What is cancer immunotherapy? How does immunotherapy work to control cancer? Should I consider participating in a cancer immunotherapy clinical trial?
In response to patients’ questions like these, Society for Immunotherapy of Cancer (SITC) just released an animated video explaining the basics of immuno-oncology, and showing how immunotherapy clinical trials are providing new hope for many non-small cell lung cancer (NSCLC) patients.
Cancer immunotherapy is a promising treatment option that harnesses the power of the immune system to recognize and attack cancer cells. Immunotherapy drugs have already received FDA approval for treating specific tumor types such as melanoma, prostate cancer and renal cell carcinoma, and scientists are using immunotherapies against several other types of cancer in clinical trials across the country. One of these diseases is non-small cell lung cancer (NSCLC), the type of cancer accounting for 85%-90% of lung cancer cases in the United States. Scientists have reported some positive results for immunotherapy treatments in NSCLC clinical trials, currently the only avenue for NSCLC patients to receive these drugs.
SITC created the engaging video, Non-small Cell Lung Cancer Immunotherapy: A New Hope™, in response to the growing demand for patient-centered educational resources about cancer immunotherapy treatments. This video offers unbiased, easy to understand explanations of how cancer immunotherapy works, as well as information about clinical trials for patients with NSCLC. The video was produced in collaboration with leading cancer care and support organizations including Cancer Support Community, LUNGevity, Lung Cancer Alliance, Bonnie J. Addario Lung Cancer Foundation, and Association of Community Cancer Centers, and offers hope by empowering patients to make informed treatment decisions that are best for them and their families.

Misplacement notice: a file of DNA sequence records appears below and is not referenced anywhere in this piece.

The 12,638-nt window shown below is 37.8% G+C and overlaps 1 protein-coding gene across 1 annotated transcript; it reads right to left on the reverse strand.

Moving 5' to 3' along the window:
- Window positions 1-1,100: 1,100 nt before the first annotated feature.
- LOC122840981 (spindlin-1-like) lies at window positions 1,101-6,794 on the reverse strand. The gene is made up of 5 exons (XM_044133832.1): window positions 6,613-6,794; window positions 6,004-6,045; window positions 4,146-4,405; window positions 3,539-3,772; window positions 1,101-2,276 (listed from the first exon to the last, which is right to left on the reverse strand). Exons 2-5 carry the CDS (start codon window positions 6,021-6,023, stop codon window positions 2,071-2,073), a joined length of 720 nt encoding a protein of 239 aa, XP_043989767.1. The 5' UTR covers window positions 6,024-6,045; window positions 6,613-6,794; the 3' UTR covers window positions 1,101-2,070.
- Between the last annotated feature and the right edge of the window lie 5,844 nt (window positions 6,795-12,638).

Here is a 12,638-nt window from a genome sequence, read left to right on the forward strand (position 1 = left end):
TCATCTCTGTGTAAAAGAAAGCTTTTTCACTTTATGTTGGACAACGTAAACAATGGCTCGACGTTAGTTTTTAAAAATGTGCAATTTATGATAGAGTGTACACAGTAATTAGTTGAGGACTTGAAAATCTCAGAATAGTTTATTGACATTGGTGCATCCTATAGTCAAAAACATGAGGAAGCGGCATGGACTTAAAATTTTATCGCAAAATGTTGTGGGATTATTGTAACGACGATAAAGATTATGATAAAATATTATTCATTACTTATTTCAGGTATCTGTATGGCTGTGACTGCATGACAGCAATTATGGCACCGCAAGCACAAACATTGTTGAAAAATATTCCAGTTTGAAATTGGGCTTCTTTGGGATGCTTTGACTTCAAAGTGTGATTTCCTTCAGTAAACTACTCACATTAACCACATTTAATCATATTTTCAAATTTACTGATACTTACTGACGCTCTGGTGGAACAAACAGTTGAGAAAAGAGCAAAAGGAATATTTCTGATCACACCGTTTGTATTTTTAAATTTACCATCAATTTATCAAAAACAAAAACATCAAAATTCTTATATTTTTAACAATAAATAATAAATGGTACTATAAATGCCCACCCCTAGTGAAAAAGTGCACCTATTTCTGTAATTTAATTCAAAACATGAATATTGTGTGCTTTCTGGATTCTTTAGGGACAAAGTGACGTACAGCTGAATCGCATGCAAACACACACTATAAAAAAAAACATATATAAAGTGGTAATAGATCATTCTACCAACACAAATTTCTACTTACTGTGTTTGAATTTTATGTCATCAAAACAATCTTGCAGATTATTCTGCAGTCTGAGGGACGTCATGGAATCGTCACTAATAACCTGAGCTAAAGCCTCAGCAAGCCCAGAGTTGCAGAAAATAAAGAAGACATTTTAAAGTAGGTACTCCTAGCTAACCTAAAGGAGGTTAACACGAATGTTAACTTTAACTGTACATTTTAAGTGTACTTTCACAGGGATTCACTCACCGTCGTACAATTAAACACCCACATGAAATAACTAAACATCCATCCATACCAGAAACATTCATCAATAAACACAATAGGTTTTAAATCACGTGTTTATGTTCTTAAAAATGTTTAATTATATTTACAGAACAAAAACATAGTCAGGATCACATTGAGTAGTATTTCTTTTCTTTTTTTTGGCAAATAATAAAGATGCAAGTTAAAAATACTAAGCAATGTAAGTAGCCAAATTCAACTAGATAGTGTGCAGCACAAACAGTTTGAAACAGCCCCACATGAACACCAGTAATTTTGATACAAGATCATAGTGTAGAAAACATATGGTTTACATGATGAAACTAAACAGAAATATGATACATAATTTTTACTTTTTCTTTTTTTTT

Throughout the planning, writing, and editing stages of video production, SITC consulted with a range of stakeholders including an expert task force of three lung cancer immunotherapists, and two focus groups representing clinical oncologists, nurses, patients, social workers, and patient advocates. The resulting video offers a balanced view of NSCLC immunotherapy options as it equips viewers with the knowledge base they need to ask questions about participating in a clinical trial.
Since the launch of the video, SITC and our partnering organizations have witnessed a very positive response, and we are asking for YOUR help in spreading the message of hope for patients with NSCLC. Please pass the video along to your friends and family, and share the video on your social media networks! Together we can empower patients, raise awareness of promising immunotherapy treatments and promote innovations in cancer immunotherapy research.